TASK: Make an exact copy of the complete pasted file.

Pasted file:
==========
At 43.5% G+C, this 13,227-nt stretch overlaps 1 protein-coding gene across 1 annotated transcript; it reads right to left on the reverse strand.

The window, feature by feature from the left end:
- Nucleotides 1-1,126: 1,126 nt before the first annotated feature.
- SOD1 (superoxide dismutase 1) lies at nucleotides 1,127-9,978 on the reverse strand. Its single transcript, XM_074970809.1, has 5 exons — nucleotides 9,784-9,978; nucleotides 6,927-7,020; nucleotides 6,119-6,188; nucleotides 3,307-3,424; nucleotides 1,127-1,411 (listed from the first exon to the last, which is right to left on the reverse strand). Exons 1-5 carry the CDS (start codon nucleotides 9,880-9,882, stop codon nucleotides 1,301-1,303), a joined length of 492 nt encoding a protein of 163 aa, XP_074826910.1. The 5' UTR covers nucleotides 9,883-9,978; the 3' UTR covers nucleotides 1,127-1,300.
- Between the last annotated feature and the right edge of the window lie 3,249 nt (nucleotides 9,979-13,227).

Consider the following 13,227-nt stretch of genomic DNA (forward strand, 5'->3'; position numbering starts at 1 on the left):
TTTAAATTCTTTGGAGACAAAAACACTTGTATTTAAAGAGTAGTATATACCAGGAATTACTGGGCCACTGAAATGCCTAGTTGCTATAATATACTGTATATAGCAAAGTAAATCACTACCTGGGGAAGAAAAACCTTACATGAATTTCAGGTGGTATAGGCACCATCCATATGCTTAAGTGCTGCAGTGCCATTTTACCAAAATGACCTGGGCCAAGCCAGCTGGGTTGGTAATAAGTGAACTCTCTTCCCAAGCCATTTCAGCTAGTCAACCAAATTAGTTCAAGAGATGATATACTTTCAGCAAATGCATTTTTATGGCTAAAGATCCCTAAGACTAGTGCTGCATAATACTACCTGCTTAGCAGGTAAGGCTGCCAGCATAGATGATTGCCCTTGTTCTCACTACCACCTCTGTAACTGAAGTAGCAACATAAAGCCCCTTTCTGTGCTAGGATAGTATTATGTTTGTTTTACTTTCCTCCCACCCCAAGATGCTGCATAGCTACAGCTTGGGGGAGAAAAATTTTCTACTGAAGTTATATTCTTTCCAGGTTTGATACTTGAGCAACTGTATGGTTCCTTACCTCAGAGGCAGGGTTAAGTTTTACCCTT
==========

At 43.5% G+C, this 13,227-nt stretch overlaps 1 protein-coding gene across 1 annotated transcript; it reads right to left on the reverse strand.

The window, feature by feature from the left end:
- Nucleotides 1-1,126: 1,126 nt before the first annotated feature.
- SOD1 (superoxide dismutase 1) lies at nucleotides 1,127-9,978 on the reverse strand. Its single transcript, XM_074970809.1, has 5 exons — nucleotides 9,784-9,978; nucleotides 6,927-7,020; nucleotides 6,119-6,188; nucleotides 3,307-3,424; nucleotides 1,127-1,411 (listed from the first exon to the last, which is right to left on the reverse strand). Exons 1-5 carry the CDS (start codon nucleotides 9,880-9,882, stop codon nucleotides 1,301-1,303), a joined length of 492 nt encoding a protein of 163 aa, XP_074826910.1. The 5' UTR covers nucleotides 9,883-9,978; the 3' UTR covers nucleotides 1,127-1,300.
- Between the last annotated feature and the right edge of the window lie 3,249 nt (nucleotides 9,979-13,227).

Consider the following 13,227-nt stretch of genomic DNA (forward strand, 5'->3'; position numbering starts at 1 on the left):
TTTAAATTCTTTGGAGACAAAAACACTTGTATTTAAAGAGTAGTATATACCAGGAATTACTGGGCCACTGAAATGCCTAGTTGCTATAATATACTGTATATAGCAAAGTAAATCACTACCTGGGGAAGAAAAACCTTACATGAATTTCAGGTGGTATAGGCACCATCCATATGCTTAAGTGCTGCAGTGCCATTTTACCAAAATGACCTGGGCCAAGCCAGCTGGGTTGGTAATAAGTGAACTCTCTTCCCAAGCCATTTCAGCTAGTCAACCAAATTAGTTCAAGAGATGATATACTTTCAGCAAATGCATTTTTATGGCTAAAGATCCCTAAGACTAGTGCTGCATAATACTACCTGCTTAGCAGGTAAGGCTGCCAGCATAGATGATTGCCCTTGTTCTCACTACCACCTCTGTAACTGAAGTAGCAACATAAAGCCCCTTTCTGTGCTAGGATAGTATTATGTTTGTTTTACTTTCCTCCCACCCCAAGATGCTGCATAGCTACAGCTTGGGGGAGAAAAATTTTCTACTGAAGTTATATTCTTTCCAGGTTTGATACTTGAGCAACTGTATGGTTCCTTACCTCAGAGGCAGGGTTAAGTTTTACCCTT